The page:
or spouse. If they shoot holes in your idea that you cannot patch, get
For that matter, run your idea past someone who
actually runs a business, someone you respect, someone who likes you
enough to spend an hour telling you what you didn't know, didn't
realize, didn't expect, or didn't anticipate. Ask them how they
would run the business you envision. Do not ignore those who tell you
that you are just wrong or naive or even crazy.
5. Have Enough Money, but Avoid Debt
Borrowing money is
dangerous. It's another bill to pay, and it means paying "rent"
(interest) on something you cannot really touch. Debt is another
recurring expense, one you have to pay every month whether you sell
anything or not.
Go back to
Rule Zero. You need enough money to pay the overhead for several
months, plus enough money to buy the equipment you will need for a
manufacturing or service business or the inventory you will need for a
If you don't have the money for that, please
don't start a business, as you'll simply end up in bankruptcy.
About the only kind of debt
that a start-up business should even consider is equipment debt secured
by the equipment itself (if you can get the equipment vendor to sell
that way, which you probably cannot). This is the kind of debt where,
if the business fails, the vendor just takes back the printing press
or the pizza oven or the welding truck and you owe nothing. Maybe some
vendor is desperate enough to sell things that way. A similar idea is
to buy inventory for sale on a returnable basis, perhaps with a small
restocking fee. Just remember that, if you buy inventory on credit,
any sales have to go to pay off the inventory debt, not to pay
overhead. You have to have the overhead money to start with, and be
willing to lose it all if you fail.
don't have the money to rent a store, try to start a business from
home. If you don't have the money for the equipment, find another
way to run the business or buy used equipment or lease equipment on
a contract (if you can find one) where you can just hand the equipment
back and not have to pay years of payments.
And in Conclusion
There are entire books on how to start and
run a business, and this article is NOT a substitute for those. The
best I can hope for is to open your eyes to how much you do not know
about starting and running a business. Most new businesses fail
because the wonderful thing about the United States of America is that
anyone can start a business, even someone without a clue how to do
Copyright (c) 2013 Stephen V. Cole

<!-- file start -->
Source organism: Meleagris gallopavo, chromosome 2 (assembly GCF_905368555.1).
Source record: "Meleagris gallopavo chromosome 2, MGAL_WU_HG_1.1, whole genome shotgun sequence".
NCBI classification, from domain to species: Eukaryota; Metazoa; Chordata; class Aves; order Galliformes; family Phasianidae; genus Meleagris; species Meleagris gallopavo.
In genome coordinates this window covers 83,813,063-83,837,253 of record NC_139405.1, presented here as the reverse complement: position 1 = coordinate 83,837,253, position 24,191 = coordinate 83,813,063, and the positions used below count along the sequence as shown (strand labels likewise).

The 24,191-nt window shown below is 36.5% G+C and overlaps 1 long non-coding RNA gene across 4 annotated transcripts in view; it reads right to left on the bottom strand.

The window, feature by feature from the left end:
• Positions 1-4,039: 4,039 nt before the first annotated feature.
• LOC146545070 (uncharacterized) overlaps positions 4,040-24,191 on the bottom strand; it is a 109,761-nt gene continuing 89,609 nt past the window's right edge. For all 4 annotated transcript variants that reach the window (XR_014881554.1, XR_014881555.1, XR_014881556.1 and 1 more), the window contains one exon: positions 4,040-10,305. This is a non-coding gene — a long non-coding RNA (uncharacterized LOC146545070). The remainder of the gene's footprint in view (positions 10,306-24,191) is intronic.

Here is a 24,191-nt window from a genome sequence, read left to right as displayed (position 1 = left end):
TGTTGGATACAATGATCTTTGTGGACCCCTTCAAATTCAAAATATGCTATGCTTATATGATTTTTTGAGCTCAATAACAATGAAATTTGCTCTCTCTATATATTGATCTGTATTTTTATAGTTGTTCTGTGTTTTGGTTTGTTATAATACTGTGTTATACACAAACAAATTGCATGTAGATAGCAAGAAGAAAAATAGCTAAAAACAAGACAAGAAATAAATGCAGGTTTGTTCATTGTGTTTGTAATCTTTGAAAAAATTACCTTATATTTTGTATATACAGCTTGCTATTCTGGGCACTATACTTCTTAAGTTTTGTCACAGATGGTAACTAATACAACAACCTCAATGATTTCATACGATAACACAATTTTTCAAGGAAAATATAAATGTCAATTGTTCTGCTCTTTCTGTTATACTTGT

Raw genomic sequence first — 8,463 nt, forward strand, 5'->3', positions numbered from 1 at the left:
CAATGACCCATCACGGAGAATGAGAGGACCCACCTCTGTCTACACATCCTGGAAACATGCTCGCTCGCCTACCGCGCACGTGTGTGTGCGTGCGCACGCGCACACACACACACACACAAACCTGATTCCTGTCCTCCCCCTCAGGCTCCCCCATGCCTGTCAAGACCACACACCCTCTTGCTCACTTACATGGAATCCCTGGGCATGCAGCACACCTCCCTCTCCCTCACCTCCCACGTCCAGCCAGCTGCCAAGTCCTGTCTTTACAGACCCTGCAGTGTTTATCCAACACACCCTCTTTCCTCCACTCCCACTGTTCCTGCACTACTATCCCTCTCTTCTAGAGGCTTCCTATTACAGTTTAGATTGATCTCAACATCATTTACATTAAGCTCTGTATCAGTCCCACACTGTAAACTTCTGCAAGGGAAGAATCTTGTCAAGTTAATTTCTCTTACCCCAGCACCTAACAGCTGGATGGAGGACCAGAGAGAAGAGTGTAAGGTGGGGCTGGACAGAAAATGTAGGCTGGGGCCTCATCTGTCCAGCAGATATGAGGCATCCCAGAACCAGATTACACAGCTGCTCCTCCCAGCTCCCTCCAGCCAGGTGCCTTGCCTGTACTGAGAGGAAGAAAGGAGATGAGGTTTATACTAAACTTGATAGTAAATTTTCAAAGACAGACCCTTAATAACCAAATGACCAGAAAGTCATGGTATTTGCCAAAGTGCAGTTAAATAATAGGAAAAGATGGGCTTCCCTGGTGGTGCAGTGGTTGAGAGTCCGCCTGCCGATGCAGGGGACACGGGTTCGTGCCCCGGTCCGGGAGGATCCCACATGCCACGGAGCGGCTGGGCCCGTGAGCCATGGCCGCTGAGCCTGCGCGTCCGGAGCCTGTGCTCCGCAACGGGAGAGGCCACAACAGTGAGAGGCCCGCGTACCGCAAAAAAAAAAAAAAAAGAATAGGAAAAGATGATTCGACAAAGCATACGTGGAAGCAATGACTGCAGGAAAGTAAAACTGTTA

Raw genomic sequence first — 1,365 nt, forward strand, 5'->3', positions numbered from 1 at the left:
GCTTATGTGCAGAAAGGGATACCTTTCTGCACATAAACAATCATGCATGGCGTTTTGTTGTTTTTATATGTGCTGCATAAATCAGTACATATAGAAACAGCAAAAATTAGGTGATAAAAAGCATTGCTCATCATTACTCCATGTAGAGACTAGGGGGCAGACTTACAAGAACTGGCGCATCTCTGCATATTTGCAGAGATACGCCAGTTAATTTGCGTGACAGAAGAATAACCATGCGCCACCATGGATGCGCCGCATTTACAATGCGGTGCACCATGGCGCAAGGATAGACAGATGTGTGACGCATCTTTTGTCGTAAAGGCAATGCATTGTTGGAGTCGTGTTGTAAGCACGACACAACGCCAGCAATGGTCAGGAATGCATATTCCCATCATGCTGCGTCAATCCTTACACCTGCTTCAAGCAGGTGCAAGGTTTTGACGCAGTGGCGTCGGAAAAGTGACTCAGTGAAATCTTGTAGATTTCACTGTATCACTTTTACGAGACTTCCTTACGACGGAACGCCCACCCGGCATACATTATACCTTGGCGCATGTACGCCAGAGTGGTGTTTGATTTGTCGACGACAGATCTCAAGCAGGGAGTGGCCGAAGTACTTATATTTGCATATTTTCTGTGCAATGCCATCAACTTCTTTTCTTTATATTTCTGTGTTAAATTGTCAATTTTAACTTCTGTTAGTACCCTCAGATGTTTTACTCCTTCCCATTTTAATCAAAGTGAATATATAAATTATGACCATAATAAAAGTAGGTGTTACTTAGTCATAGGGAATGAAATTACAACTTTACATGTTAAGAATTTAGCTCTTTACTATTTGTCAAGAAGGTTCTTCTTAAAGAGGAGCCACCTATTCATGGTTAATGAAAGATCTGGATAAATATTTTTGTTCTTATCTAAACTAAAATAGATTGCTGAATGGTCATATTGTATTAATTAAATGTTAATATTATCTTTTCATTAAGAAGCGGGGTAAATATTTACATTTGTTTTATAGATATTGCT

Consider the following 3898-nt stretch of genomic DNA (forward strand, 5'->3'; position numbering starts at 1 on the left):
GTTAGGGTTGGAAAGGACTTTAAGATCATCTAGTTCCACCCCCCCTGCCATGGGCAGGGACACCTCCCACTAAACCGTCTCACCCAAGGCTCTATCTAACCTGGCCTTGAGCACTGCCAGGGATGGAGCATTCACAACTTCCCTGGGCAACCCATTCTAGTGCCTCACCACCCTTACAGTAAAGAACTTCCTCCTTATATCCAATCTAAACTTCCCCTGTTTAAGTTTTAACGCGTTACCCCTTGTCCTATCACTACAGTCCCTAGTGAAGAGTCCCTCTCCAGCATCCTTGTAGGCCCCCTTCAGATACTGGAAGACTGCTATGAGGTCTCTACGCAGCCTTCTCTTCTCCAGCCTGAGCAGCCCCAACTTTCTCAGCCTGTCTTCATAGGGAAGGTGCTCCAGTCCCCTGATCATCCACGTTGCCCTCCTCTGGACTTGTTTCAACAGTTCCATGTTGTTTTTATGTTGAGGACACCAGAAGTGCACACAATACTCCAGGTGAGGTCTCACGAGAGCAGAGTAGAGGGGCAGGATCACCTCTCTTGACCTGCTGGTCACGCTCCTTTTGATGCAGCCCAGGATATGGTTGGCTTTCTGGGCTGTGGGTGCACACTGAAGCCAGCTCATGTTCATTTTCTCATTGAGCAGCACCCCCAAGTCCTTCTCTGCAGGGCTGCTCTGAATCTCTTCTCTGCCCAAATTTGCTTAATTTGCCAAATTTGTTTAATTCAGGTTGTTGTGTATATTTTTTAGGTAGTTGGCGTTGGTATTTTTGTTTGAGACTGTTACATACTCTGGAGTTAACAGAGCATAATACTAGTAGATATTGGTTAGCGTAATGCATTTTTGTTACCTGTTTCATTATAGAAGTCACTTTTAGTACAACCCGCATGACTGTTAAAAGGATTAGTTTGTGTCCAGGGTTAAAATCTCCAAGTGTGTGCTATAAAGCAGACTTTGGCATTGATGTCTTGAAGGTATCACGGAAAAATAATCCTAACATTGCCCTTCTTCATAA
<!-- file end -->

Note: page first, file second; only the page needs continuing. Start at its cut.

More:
HAILING FREQUENCIES and COMMUNIQUE Released
Steve Cole reports:
We have released this month's issue of the Hailing Frequencies
newsletter and this month's Communique. Hailing Frequencies
has the latest company information and covers all of our games. You'll
find news on the latest releases both in print and e23, information on
the company, and even serialized fiction. Hailing Frequencies
also has links to the latest Star Fleet Alerts
, which are press releases about new products and when they will be available for order. From Hailing Frequencies
, you can link to Federation Commander
specific news in the latest Communique
, a free PDF newsletter which is full of good things for Federation Commander
players, including new ships, a new scenario, and updated schedules and rules.
You can subscribe to Hailing Frequencies
at this link:
Star Fleet Trivideo Schedule, pt. 7
PBS1: Real Life. As the gang prepares steaks for dinner, somebody asks the Lyran if he¹s seen the Hydran recently.
FED2: Chicken Hawk Down. A dozen Romulan soldiers try to fight their way to safety after their ship crashes on Somalius, but can manage only a humiliating rout.
KLG3: The Taming of the Crew. Kommander Konglet whips the crew into a frenzy.
ROM4: Different Cloaks. The adorable ragamuffin who moved in with the senator asks "Whatchoo talkin' 'bout, Praetor?" touching off a Romulan civil war.
(c) 2003 Amarillo Design Bureau, Inc. Captain's Log #25
Simone Pike writes:
Many do not know that we have a page where you can download wallpaper with Star Fleet Universe
Check out what we have on http://www.starfleetgames.com/wallpapers.shtml
monitors, small monitors, we have something for nearly everyone. 800 x
600, 1024 x 768, 1680 x 1050, even 2560 x1600. If you need a different
size, we'll see what we can do to fill that desire.
there are any other sizes or any other images that you would like to
see turned into wallpaper, please feel free to contact us at
graphics@StarFleetGames.com and we'll work your request in.
The Curse of Module C6, or "Revenge of the Mummies"
This is Steven Petrick posting:
was picked as a new product a while ago, and the tombs of the Paravians (destroyed by a Sun Snake) and the Carnivons (believed exterminated by the Kzintis and Lyrans) were opened.